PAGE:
Politics

Supreme Court Overturns McDonnell's Bribery Conviction

Ex-Virginia governor had been sentenced to two years in prison

Former Virginia Gov. Robert McDonnell previously faced two years in prison after being convicted on corruption charges. (Bill Clark/CQ Roll Call file photo)

In a unanimous decision Monday, the Supreme Court vacated the bribery conviction of former Virginia Gov. Robert McDonnell.  

McDonnell and his wife had been indicted by the federal government for accepting more than $175,000 in gifts and loans from a businessman whose dietary supplement they promoted through arranged meetings and events.  

McDonnell was convicted on 11 counts and was sentenced to two years in prison, but had remained free while appealing his conviction. Maureen McDonnell, his wife, was also convicted in the corruption scheme and was sentenced to a year in prison. Her appeal has been on hold while the court determined her husband's fate.  

The government had to prove that Robert McDonnell had committed "official acts" in exchange for the gifts, which included a New York shopping spree, more than $5,000 for a monogrammed Rolex, and use of a Ferrari. It was that definition of "official acts" that the high court took issue with in its decision.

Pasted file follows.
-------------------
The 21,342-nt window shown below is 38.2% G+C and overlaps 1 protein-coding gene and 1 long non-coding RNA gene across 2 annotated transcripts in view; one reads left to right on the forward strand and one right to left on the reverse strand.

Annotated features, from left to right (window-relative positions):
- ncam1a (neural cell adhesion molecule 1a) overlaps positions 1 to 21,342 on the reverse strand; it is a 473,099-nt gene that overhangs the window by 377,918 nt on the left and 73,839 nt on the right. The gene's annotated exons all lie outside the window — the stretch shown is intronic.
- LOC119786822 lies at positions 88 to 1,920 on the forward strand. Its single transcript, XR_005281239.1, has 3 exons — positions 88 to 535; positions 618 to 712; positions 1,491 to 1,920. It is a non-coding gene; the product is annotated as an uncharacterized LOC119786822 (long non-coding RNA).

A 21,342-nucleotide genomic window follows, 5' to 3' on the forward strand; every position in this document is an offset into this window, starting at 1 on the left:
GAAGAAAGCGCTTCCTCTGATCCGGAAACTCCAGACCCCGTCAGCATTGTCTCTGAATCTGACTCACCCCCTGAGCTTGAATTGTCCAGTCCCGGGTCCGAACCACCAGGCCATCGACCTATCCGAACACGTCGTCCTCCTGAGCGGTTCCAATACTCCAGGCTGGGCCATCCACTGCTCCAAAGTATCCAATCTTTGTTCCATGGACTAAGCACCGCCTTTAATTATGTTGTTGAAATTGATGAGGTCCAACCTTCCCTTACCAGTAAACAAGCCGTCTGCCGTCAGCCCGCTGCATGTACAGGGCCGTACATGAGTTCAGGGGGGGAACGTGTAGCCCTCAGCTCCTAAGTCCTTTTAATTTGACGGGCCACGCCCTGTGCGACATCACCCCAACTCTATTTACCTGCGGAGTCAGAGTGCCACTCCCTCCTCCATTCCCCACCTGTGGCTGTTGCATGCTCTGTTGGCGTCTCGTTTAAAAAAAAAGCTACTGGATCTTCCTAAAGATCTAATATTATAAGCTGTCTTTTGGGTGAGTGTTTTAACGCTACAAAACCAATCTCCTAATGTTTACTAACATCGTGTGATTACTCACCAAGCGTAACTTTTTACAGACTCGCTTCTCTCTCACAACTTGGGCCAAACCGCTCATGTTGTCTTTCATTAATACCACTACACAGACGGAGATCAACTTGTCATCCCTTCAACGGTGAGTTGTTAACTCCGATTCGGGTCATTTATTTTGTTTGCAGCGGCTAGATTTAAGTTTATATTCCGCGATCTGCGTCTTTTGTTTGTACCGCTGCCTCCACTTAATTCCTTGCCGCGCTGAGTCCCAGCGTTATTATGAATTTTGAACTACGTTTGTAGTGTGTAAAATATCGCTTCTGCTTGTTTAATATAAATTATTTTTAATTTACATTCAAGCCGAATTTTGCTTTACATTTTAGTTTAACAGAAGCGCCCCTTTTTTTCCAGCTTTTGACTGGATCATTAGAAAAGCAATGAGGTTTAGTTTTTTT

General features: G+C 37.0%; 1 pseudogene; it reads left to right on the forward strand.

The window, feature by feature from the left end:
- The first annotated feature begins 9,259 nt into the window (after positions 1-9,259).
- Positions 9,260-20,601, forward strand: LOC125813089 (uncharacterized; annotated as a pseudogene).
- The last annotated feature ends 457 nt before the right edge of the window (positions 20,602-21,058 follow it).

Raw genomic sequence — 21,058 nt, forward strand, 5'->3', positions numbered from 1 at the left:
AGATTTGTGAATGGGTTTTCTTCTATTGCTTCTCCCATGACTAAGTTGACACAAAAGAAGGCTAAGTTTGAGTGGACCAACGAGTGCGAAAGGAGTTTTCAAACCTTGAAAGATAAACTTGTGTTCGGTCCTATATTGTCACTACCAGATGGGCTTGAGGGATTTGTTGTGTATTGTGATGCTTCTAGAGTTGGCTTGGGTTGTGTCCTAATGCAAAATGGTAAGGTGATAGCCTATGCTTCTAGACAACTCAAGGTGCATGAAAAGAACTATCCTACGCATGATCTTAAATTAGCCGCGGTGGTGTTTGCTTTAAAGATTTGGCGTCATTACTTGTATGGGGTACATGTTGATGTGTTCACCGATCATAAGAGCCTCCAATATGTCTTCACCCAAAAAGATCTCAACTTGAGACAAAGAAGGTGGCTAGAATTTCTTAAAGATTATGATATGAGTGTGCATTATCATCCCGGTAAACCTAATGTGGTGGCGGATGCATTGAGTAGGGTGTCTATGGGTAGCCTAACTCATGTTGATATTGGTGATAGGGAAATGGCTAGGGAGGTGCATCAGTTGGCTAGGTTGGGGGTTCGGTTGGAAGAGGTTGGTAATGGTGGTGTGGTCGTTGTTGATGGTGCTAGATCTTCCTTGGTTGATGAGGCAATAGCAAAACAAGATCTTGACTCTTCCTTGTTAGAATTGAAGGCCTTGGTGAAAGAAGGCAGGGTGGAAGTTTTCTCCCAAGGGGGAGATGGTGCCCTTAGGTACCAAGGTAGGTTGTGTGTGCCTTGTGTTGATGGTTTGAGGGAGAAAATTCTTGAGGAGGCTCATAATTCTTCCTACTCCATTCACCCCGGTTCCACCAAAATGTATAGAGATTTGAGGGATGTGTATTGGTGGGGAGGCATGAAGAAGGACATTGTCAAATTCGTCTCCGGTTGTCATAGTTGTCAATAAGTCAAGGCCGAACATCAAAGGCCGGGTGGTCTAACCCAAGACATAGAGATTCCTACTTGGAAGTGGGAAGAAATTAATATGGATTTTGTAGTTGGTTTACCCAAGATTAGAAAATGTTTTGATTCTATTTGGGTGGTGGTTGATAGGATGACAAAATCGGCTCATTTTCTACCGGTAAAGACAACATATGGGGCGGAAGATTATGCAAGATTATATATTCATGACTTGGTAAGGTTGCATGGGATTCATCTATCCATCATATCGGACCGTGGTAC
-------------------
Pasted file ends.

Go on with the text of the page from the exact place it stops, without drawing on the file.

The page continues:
"Setting up a meeting, talking to another official, or organizing an event — without more — does not fit that definition of 'official act,'" the Supreme Court held in a decision written by Chief Justice John G. Roberts Jr.  

"There is no doubt that this case is distasteful; it may be worse than that. But our concern is not with tawdry tales of Ferraris, Rolexes, and ball gowns. It is instead with the broader legal implications of the government’s boundless interpretation of the federal bribery statute," Roberts wrote.   

The court said a more limited interpretation of the term “official act” leaves room for prosecuting corruption while not subjecting officials to prosecution — without fair notice — for the most commonplace interactions with constituents.  

“Officials might wonder whether they could respond to even the most commonplace requests for assistance, and citizens with legitimate concerns might shrink from participating in democratic discourse," Roberts wrote.  

Prosecutors could try to re-prosecute McDonnell under a different standard.   

Todd Ruger contributed to this report.

Contact Pathé at  simonepathe@rollcall.com  and follow her on Twitter at  @sfpathe .

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